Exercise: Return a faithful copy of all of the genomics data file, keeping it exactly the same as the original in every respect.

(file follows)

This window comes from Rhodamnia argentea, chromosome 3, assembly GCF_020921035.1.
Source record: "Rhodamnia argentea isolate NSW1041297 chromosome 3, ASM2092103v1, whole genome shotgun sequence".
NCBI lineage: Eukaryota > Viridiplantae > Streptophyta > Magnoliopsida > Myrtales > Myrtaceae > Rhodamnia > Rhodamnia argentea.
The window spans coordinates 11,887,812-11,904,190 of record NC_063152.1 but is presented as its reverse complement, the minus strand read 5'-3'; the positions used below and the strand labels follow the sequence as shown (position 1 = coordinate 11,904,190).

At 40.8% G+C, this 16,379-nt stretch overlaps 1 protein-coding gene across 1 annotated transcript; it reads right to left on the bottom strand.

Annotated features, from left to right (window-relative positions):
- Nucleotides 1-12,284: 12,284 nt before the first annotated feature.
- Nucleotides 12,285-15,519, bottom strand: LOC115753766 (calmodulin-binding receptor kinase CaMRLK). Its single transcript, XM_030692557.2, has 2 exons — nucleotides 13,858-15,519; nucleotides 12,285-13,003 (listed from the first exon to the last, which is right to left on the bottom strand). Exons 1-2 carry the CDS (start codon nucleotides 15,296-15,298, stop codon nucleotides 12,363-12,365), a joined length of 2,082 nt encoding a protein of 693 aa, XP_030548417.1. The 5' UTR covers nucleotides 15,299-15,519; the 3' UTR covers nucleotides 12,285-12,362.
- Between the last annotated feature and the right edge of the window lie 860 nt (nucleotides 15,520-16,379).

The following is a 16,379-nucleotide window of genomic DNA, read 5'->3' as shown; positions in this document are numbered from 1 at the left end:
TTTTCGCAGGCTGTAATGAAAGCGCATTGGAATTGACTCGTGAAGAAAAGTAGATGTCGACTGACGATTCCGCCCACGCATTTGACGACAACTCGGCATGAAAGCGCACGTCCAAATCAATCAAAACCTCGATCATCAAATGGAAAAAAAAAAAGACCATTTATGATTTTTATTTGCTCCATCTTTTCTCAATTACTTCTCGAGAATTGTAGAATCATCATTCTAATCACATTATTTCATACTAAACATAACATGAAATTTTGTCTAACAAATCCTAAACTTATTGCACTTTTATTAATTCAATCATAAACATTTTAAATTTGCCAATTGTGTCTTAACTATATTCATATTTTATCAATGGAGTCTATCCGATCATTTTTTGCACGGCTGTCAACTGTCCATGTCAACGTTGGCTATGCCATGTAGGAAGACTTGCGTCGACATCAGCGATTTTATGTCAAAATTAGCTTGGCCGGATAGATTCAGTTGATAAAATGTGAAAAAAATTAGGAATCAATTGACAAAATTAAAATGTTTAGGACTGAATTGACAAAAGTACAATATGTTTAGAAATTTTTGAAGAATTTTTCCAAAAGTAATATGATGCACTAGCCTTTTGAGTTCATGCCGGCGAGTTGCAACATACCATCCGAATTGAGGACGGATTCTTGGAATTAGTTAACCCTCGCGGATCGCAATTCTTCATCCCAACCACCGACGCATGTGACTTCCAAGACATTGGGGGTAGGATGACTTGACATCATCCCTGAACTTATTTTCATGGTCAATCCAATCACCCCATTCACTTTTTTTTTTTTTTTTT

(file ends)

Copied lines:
This window comes from Rhodamnia argentea, chromosome 3, assembly GCF_020921035.1.
Source record: "Rhodamnia argentea isolate NSW1041297 chromosome 3, ASM2092103v1, whole genome shotgun sequence".
NCBI lineage: Eukaryota > Viridiplantae > Streptophyta > Magnoliopsida > Myrtales > Myrtaceae > Rhodamnia > Rhodamnia argentea.
The window spans coordinates 11,887,812-11,904,190 of record NC_063152.1 but is presented as its reverse complement, the minus strand read 5'-3'; the positions used below and the strand labels follow the sequence as shown (position 1 = coordinate 11,904,190).

At 40.8% G+C, this 16,379-nt stretch overlaps 1 protein-coding gene across 1 annotated transcript; it reads right to left on the bottom strand.

Annotated features, from left to right (window-relative positions):
- Nucleotides 1-12,284: 12,284 nt before the first annotated feature.
- Nucleotides 12,285-15,519, bottom strand: LOC115753766 (calmodulin-binding receptor kinase CaMRLK). Its single transcript, XM_030692557.2, has 2 exons — nucleotides 13,858-15,519; nucleotides 12,285-13,003 (listed from the first exon to the last, which is right to left on the bottom strand). Exons 1-2 carry the CDS (start codon nucleotides 15,296-15,298, stop codon nucleotides 12,363-12,365), a joined length of 2,082 nt encoding a protein of 693 aa, XP_030548417.1. The 5' UTR covers nucleotides 15,299-15,519; the 3' UTR covers nucleotides 12,285-12,362.
- Between the last annotated feature and the right edge of the window lie 860 nt (nucleotides 15,520-16,379).

The following is a 16,379-nucleotide window of genomic DNA, read 5'->3' as shown; positions in this document are numbered from 1 at the left end:
TTTTCGCAGGCTGTAATGAAAGCGCATTGGAATTGACTCGTGAAGAAAAGTAGATGTCGACTGACGATTCCGCCCACGCATTTGACGACAACTCGGCATGAAAGCGCACGTCCAAATCAATCAAAACCTCGATCATCAAATGGAAAAAAAAAAAGACCATTTATGATTTTTATTTGCTCCATCTTTTCTCAATTACTTCTCGAGAATTGTAGAATCATCATTCTAATCACATTATTTCATACTAAACATAACATGAAATTTTGTCTAACAAATCCTAAACTTATTGCACTTTTATTAATTCAATCATAAACATTTTAAATTTGCCAATTGTGTCTTAACTATATTCATATTTTATCAATGGAGTCTATCCGATCATTTTTTGCACGGCTGTCAACTGTCCATGTCAACGTTGGCTATGCCATGTAGGAAGACTTGCGTCGACATCAGCGATTTTATGTCAAAATTAGCTTGGCCGGATAGATTCAGTTGATAAAATGTGAAAAAAATTAGGAATCAATTGACAAAATTAAAATGTTTAGGACTGAATTGACAAAAGTACAATATGTTTAGAAATTTTTGAAGAATTTTTCCAAAAGTAATATGATGCACTAGCCTTTTGAGTTCATGCCGGCGAGTTGCAACATACCATCCGAATTGAGGACGGATTCTTGGAATTAGTTAACCCTCGCGGATCGCAATTCTTCATCCCAACCACCGACGCATGTGACTTCCAAGACATTGGGGGTAGGATGACTTGACATCATCCCTGAACTTATTTTCATGGTCAATCCAATCACCCCATTCACTTTTTTTTTTTTTTTTT